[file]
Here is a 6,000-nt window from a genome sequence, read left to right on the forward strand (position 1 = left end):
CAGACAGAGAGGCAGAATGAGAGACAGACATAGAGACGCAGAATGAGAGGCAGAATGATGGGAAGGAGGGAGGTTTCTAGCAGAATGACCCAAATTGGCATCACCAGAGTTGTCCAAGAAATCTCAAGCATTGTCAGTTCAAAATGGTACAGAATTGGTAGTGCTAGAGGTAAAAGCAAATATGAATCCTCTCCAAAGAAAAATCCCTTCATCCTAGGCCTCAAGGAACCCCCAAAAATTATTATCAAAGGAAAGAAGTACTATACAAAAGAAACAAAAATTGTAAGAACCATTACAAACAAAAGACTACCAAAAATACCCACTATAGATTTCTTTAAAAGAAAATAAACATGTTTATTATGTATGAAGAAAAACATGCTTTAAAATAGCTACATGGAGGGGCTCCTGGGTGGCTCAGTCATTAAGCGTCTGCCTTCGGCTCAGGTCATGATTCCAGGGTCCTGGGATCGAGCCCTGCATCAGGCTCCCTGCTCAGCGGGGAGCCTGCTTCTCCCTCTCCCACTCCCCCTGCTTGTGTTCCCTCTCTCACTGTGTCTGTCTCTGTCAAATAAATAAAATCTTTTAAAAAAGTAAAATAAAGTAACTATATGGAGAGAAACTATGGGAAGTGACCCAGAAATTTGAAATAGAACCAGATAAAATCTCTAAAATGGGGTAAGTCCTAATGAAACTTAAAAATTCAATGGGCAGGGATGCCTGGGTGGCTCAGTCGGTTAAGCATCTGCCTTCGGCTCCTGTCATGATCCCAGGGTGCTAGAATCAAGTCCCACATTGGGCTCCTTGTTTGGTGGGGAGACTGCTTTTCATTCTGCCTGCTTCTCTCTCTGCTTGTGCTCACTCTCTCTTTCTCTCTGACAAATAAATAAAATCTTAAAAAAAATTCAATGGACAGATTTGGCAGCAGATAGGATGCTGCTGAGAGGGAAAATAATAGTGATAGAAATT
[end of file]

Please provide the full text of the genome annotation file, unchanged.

Here is a 6,000-nt window from a genome sequence, read left to right on the forward strand (position 1 = left end):
CAGACAGAGAGGCAGAATGAGAGACAGACATAGAGACGCAGAATGAGAGGCAGAATGATGGGAAGGAGGGAGGTTTCTAGCAGAATGACCCAAATTGGCATCACCAGAGTTGTCCAAGAAATCTCAAGCATTGTCAGTTCAAAATGGTACAGAATTGGTAGTGCTAGAGGTAAAAGCAAATATGAATCCTCTCCAAAGAAAAATCCCTTCATCCTAGGCCTCAAGGAACCCCCAAAAATTATTATCAAAGGAAAGAAGTACTATACAAAAGAAACAAAAATTGTAAGAACCATTACAAACAAAAGACTACCAAAAATACCCACTATAGATTTCTTTAAAAGAAAATAAACATGTTTATTATGTATGAAGAAAAACATGCTTTAAAATAGCTACATGGAGGGGCTCCTGGGTGGCTCAGTCATTAAGCGTCTGCCTTCGGCTCAGGTCATGATTCCAGGGTCCTGGGATCGAGCCCTGCATCAGGCTCCCTGCTCAGCGGGGAGCCTGCTTCTCCCTCTCCCACTCCCCCTGCTTGTGTTCCCTCTCTCACTGTGTCTGTCTCTGTCAAATAAATAAAATCTTTTAAAAAAGTAAAATAAAGTAACTATATGGAGAGAAACTATGGGAAGTGACCCAGAAATTTGAAATAGAACCAGATAAAATCTCTAAAATGGGGTAAGTCCTAATGAAACTTAAAAATTCAATGGGCAGGGATGCCTGGGTGGCTCAGTCGGTTAAGCATCTGCCTTCGGCTCCTGTCATGATCCCAGGGTGCTAGAATCAAGTCCCACATTGGGCTCCTTGTTTGGTGGGGAGACTGCTTTTCATTCTGCCTGCTTCTCTCTCTGCTTGTGCTCACTCTCTCTTTCTCTCTGACAAATAAATAAAATCTTAAAAAAAATTCAATGGACAGATTTGGCAGCAGATAGGATGCTGCTGAGAGGGAAAATAATAGTGATAGAAATT